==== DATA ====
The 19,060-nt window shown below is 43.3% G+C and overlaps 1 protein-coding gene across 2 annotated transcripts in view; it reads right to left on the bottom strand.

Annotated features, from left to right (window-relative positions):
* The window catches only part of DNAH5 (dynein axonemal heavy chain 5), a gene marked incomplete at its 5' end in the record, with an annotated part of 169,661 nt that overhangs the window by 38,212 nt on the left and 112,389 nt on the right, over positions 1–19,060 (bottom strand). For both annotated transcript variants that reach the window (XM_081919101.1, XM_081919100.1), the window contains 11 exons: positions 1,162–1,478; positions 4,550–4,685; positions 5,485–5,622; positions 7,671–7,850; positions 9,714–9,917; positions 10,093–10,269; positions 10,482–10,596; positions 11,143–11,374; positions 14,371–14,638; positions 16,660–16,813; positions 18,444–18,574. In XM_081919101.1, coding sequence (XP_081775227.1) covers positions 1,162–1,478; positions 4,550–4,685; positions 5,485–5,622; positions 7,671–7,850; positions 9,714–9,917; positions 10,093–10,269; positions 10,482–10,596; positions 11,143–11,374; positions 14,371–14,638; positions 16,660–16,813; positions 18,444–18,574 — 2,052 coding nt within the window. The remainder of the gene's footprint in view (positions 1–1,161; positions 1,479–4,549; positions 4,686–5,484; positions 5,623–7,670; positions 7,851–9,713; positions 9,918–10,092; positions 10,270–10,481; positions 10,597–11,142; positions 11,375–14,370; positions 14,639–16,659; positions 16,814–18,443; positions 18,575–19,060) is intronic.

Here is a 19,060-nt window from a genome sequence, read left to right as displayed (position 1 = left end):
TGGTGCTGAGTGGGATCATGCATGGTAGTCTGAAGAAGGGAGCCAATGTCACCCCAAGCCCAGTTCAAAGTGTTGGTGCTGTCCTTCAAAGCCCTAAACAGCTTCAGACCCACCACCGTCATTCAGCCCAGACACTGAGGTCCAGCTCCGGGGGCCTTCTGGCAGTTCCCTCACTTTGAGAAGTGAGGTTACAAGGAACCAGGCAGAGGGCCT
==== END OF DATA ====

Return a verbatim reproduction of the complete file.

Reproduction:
The 19,060-nt window shown below is 43.3% G+C and overlaps 1 protein-coding gene across 2 annotated transcripts in view; it reads right to left on the bottom strand.

Annotated features, from left to right (window-relative positions):
* The window catches only part of DNAH5 (dynein axonemal heavy chain 5), a gene marked incomplete at its 5' end in the record, with an annotated part of 169,661 nt that overhangs the window by 38,212 nt on the left and 112,389 nt on the right, over positions 1–19,060 (bottom strand). For both annotated transcript variants that reach the window (XM_081919101.1, XM_081919100.1), the window contains 11 exons: positions 1,162–1,478; positions 4,550–4,685; positions 5,485–5,622; positions 7,671–7,850; positions 9,714–9,917; positions 10,093–10,269; positions 10,482–10,596; positions 11,143–11,374; positions 14,371–14,638; positions 16,660–16,813; positions 18,444–18,574. In XM_081919101.1, coding sequence (XP_081775227.1) covers positions 1,162–1,478; positions 4,550–4,685; positions 5,485–5,622; positions 7,671–7,850; positions 9,714–9,917; positions 10,093–10,269; positions 10,482–10,596; positions 11,143–11,374; positions 14,371–14,638; positions 16,660–16,813; positions 18,444–18,574 — 2,052 coding nt within the window. The remainder of the gene's footprint in view (positions 1–1,161; positions 1,479–4,549; positions 4,686–5,484; positions 5,623–7,670; positions 7,851–9,713; positions 9,918–10,092; positions 10,270–10,481; positions 10,597–11,142; positions 11,375–14,370; positions 14,639–16,659; positions 16,814–18,443; positions 18,575–19,060) is intronic.

Here is a 19,060-nt window from a genome sequence, read left to right as displayed (position 1 = left end):
TGGTGCTGAGTGGGATCATGCATGGTAGTCTGAAGAAGGGAGCCAATGTCACCCCAAGCCCAGTTCAAAGTGTTGGTGCTGTCCTTCAAAGCCCTAAACAGCTTCAGACCCACCACCGTCATTCAGCCCAGACACTGAGGTCCAGCTCCGGGGGCCTTCTGGCAGTTCCCTCACTTTGAGAAGTGAGGTTACAAGGAACCAGGCAGAGGGCCT